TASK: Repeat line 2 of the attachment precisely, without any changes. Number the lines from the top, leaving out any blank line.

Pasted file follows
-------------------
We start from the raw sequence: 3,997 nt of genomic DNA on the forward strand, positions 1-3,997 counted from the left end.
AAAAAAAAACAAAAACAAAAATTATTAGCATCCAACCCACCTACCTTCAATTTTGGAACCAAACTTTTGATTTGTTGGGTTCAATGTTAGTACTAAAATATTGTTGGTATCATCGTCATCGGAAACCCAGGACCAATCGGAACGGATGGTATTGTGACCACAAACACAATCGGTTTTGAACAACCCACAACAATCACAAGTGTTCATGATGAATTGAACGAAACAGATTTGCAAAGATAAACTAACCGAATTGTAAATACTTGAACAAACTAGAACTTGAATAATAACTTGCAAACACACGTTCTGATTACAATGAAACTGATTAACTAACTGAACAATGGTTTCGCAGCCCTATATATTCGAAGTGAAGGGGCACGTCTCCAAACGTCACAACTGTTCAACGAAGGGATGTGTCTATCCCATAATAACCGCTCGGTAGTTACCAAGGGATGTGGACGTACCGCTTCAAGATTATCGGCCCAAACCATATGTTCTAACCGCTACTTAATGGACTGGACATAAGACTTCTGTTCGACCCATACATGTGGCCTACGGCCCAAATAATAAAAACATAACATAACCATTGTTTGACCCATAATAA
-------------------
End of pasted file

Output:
AAAAAAAAACAAAAACAAAAATTATTAGCATCCAACCCACCTACCTTCAATTTTGGAACCAAACTTTTGATTTGTTGGGTTCAATGTTAGTACTAAAATATTGTTGGTATCATCGTCATCGGAAACCCAGGACCAATCGGAACGGATGGTATTGTGACCACAAACACAATCGGTTTTGAACAACCCACAACAATCACAAGTGTTCATGATGAATTGAACGAAACAGATTTGCAAAGATAAACTAACCGAATTGTAAATACTTGAACAAACTAGAACTTGAATAATAACTTGCAAACACACGTTCTGATTACAATGAAACTGATTAACTAACTGAACAATGGTTTCGCAGCCCTATATATTCGAAGTGAAGGGGCACGTCTCCAAACGTCACAACTGTTCAACGAAGGGATGTGTCTATCCCATAATAACCGCTCGGTAGTTACCAAGGGATGTGGACGTACCGCTTCAAGATTATCGGCCCAAACCATATGTTCTAACCGCTACTTAATGGACTGGACATAAGACTTCTGTTCGACCCATACATGTGGCCTACGGCCCAAATAATAAAAACATAACATAACCATTGTTTGACCCATAATAA